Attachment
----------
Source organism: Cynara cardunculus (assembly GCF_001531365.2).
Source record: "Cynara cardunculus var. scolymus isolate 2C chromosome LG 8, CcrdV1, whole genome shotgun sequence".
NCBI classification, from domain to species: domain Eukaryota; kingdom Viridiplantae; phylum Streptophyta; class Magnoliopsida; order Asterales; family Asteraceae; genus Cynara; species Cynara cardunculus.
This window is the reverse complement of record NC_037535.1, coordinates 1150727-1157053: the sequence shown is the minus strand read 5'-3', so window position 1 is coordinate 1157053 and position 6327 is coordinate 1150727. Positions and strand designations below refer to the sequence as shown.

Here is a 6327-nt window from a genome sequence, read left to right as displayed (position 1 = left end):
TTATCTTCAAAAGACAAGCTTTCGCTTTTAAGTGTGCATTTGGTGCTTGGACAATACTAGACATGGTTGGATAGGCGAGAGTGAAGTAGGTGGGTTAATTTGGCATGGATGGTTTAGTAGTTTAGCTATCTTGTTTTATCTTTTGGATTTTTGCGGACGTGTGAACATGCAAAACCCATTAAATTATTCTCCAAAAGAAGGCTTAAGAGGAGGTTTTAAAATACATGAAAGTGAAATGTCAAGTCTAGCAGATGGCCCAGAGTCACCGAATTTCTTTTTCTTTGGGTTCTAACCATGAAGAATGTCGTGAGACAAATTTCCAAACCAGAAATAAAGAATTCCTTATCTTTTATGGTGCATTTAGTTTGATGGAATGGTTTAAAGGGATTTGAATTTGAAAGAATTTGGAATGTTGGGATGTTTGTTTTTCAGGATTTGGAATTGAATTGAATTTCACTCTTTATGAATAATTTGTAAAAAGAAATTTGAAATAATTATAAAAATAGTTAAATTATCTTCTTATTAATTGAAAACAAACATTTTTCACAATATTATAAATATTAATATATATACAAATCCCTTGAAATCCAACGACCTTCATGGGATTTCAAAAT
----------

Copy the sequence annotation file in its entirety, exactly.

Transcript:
Source organism: Cynara cardunculus (assembly GCF_001531365.2).
Source record: "Cynara cardunculus var. scolymus isolate 2C chromosome LG 8, CcrdV1, whole genome shotgun sequence".
NCBI classification, from domain to species: domain Eukaryota; kingdom Viridiplantae; phylum Streptophyta; class Magnoliopsida; order Asterales; family Asteraceae; genus Cynara; species Cynara cardunculus.
This window is the reverse complement of record NC_037535.1, coordinates 1150727-1157053: the sequence shown is the minus strand read 5'-3', so window position 1 is coordinate 1157053 and position 6327 is coordinate 1150727. Positions and strand designations below refer to the sequence as shown.

Here is a 6327-nt window from a genome sequence, read left to right as displayed (position 1 = left end):
TTATCTTCAAAAGACAAGCTTTCGCTTTTAAGTGTGCATTTGGTGCTTGGACAATACTAGACATGGTTGGATAGGCGAGAGTGAAGTAGGTGGGTTAATTTGGCATGGATGGTTTAGTAGTTTAGCTATCTTGTTTTATCTTTTGGATTTTTGCGGACGTGTGAACATGCAAAACCCATTAAATTATTCTCCAAAAGAAGGCTTAAGAGGAGGTTTTAAAATACATGAAAGTGAAATGTCAAGTCTAGCAGATGGCCCAGAGTCACCGAATTTCTTTTTCTTTGGGTTCTAACCATGAAGAATGTCGTGAGACAAATTTCCAAACCAGAAATAAAGAATTCCTTATCTTTTATGGTGCATTTAGTTTGATGGAATGGTTTAAAGGGATTTGAATTTGAAAGAATTTGGAATGTTGGGATGTTTGTTTTTCAGGATTTGGAATTGAATTGAATTTCACTCTTTATGAATAATTTGTAAAAAGAAATTTGAAATAATTATAAAAATAGTTAAATTATCTTCTTATTAATTGAAAACAAACATTTTTCACAATATTATAAATATTAATATATATACAAATCCCTTGAAATCCAACGACCTTCATGGGATTTCAAAAT